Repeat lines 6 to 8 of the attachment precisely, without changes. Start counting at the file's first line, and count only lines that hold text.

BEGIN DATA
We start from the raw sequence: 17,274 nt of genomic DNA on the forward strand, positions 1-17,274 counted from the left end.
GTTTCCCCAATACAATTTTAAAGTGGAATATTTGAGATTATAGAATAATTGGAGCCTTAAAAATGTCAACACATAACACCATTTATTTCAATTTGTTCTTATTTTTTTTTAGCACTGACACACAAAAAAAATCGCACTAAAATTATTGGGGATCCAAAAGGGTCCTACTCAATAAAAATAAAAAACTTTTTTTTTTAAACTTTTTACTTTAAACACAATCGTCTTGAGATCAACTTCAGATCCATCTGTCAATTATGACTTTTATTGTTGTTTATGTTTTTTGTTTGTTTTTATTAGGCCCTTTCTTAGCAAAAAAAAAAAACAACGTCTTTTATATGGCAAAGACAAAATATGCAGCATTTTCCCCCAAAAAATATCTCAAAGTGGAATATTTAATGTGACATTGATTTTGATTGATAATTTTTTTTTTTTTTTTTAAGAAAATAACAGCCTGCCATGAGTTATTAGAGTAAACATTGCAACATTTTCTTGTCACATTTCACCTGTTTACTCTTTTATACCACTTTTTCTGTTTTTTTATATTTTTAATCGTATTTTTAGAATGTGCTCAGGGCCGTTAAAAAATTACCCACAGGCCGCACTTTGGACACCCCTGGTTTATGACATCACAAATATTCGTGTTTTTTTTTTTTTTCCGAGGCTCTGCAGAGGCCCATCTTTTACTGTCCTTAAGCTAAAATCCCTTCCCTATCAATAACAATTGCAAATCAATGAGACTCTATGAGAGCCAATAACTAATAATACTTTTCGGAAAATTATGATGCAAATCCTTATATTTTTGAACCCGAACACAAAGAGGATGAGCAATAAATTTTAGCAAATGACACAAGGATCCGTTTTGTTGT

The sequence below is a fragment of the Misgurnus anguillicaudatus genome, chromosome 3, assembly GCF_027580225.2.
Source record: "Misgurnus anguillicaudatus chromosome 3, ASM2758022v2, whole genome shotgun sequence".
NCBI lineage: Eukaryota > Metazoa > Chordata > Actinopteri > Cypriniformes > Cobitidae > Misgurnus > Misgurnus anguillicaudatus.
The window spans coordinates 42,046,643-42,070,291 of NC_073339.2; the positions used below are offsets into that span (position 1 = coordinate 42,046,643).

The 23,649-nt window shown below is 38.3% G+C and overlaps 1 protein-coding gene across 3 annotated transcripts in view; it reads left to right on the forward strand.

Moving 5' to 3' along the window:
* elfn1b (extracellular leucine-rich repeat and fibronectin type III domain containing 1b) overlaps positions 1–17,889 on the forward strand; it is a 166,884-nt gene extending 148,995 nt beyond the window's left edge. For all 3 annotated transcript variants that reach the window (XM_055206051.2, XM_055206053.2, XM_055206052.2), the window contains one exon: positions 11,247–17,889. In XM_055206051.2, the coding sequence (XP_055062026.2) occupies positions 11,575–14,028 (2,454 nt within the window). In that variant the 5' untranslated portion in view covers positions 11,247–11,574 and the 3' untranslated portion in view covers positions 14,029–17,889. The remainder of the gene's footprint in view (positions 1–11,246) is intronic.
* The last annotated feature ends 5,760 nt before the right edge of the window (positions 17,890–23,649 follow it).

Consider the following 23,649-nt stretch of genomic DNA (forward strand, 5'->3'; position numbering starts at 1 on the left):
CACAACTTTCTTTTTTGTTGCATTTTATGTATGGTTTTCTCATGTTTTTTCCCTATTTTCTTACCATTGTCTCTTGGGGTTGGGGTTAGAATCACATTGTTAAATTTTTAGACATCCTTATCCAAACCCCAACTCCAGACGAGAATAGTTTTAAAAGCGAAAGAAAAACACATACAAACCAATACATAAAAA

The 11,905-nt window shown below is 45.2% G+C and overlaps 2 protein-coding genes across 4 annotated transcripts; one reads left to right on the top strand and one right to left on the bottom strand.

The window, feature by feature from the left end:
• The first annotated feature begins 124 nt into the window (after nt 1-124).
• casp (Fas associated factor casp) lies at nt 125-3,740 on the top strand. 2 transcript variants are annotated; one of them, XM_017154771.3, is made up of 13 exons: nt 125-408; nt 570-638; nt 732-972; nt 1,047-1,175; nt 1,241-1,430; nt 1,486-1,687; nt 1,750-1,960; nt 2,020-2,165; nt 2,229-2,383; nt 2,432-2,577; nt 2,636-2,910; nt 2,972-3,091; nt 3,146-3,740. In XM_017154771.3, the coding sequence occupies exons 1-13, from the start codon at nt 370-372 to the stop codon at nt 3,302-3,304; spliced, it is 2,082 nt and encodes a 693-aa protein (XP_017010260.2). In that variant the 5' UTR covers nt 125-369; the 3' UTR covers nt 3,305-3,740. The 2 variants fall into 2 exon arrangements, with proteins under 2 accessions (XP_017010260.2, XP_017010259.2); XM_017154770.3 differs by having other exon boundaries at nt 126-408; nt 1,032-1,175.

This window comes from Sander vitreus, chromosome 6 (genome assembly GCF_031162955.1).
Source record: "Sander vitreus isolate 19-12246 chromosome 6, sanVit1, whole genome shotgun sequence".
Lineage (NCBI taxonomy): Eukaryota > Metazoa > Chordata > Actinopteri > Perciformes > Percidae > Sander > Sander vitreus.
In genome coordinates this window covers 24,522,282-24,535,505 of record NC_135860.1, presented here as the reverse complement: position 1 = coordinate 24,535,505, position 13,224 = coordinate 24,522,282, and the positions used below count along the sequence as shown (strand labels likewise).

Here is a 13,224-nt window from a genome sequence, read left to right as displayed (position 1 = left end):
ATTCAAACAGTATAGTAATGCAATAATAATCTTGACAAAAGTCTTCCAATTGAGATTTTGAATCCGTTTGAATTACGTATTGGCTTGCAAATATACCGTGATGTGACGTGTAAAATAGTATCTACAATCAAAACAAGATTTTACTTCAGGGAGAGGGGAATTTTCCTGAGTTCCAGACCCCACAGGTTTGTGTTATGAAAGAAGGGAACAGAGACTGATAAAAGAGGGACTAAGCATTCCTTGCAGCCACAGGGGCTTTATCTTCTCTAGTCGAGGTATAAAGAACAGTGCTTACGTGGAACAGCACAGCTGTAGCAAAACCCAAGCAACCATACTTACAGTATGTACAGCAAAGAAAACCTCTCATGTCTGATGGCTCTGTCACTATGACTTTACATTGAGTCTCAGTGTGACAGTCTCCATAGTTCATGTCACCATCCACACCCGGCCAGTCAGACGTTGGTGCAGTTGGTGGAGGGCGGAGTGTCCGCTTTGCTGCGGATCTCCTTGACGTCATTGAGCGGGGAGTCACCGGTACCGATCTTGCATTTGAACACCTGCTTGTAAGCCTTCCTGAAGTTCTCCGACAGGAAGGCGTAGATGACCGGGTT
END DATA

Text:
The window spans coordinates 42,046,643-42,070,291 of NC_073339.2; the positions used below are offsets into that span (position 1 = coordinate 42,046,643).

The 23,649-nt window shown below is 38.3% G+C and overlaps 1 protein-coding gene across 3 annotated transcripts in view; it reads left to right on the forward strand.

Moving 5' to 3' along the window: